WASHINGTON – Omaha-based Nebraska Beef agreed to pay a $200,000 civil penalty to settle claims the processor discriminated against non-US citizen employees because of their immigration status, the US Department of Justice reported Aug. 24.

An investigation by the Office of Special Counsel for Immigration-Related Unfair Employment Practices (OSC) revealed that Nebraska Beef required non-US citizens authorized to work in the United States to present specific documentary proof of their immigration status to verify employment eligibility; but did not enforce the requirement for “similarly situated US citizens.”

“The department is committed to ensuring that individuals who are authorized to work in the United States can support their families and contribute to our country’s economic growth without facing unnecessary and discriminatory barriers to employment,” said Principal Deputy Assistant Attorney General Vanita Gupta, head of the Civil Rights Division.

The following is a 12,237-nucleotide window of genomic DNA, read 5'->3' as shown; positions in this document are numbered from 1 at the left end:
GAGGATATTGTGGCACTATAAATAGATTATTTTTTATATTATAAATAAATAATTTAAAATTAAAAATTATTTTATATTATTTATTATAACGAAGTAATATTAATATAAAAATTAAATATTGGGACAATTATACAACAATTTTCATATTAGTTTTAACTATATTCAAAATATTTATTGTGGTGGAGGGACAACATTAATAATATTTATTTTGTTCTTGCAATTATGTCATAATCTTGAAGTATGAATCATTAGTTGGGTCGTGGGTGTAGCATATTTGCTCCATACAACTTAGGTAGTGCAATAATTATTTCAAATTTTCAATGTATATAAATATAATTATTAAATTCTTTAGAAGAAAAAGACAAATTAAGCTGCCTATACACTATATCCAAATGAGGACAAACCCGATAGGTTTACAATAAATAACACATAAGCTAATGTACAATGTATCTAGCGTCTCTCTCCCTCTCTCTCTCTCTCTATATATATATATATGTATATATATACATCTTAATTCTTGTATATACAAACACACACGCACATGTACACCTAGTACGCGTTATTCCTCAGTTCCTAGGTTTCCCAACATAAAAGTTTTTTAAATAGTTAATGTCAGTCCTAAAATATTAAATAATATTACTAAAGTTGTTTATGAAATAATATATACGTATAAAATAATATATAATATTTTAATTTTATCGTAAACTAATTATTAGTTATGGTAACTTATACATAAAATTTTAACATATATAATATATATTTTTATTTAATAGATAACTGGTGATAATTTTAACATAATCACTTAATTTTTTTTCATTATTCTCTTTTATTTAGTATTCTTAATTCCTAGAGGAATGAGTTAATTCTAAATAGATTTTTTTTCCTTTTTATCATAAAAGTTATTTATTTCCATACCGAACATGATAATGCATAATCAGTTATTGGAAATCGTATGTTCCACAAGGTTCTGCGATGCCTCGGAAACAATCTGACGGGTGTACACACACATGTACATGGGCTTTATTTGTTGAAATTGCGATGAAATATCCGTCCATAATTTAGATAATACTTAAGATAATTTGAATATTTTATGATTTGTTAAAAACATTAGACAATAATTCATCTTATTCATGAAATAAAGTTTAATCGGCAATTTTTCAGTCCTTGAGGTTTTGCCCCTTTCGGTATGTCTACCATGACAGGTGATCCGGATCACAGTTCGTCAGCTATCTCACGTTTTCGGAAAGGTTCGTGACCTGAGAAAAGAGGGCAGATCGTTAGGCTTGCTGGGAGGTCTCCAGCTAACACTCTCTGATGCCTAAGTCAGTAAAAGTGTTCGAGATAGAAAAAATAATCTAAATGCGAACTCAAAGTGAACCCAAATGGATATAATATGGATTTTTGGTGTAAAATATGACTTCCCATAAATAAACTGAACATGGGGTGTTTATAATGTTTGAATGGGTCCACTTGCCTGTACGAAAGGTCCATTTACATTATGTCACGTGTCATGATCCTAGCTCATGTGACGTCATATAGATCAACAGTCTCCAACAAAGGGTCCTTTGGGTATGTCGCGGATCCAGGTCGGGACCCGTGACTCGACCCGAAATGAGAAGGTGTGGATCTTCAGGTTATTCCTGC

Additional terms of the agreement require Nebraska Beef to:

• establish an uncapped back pay fund to compensate individuals who lost wages because of the company’s practices;
• undergo compliance monitoring for two years;
• train employees on the anti-discrimination of the Immigration and Nationality Act; and
• review and revise its office policies.

The INA prohibits citizenship status and national origin discrimination in hiring, firing or recruitment or referral for a fee; unfair documentary practices; retaliation; and intimidation.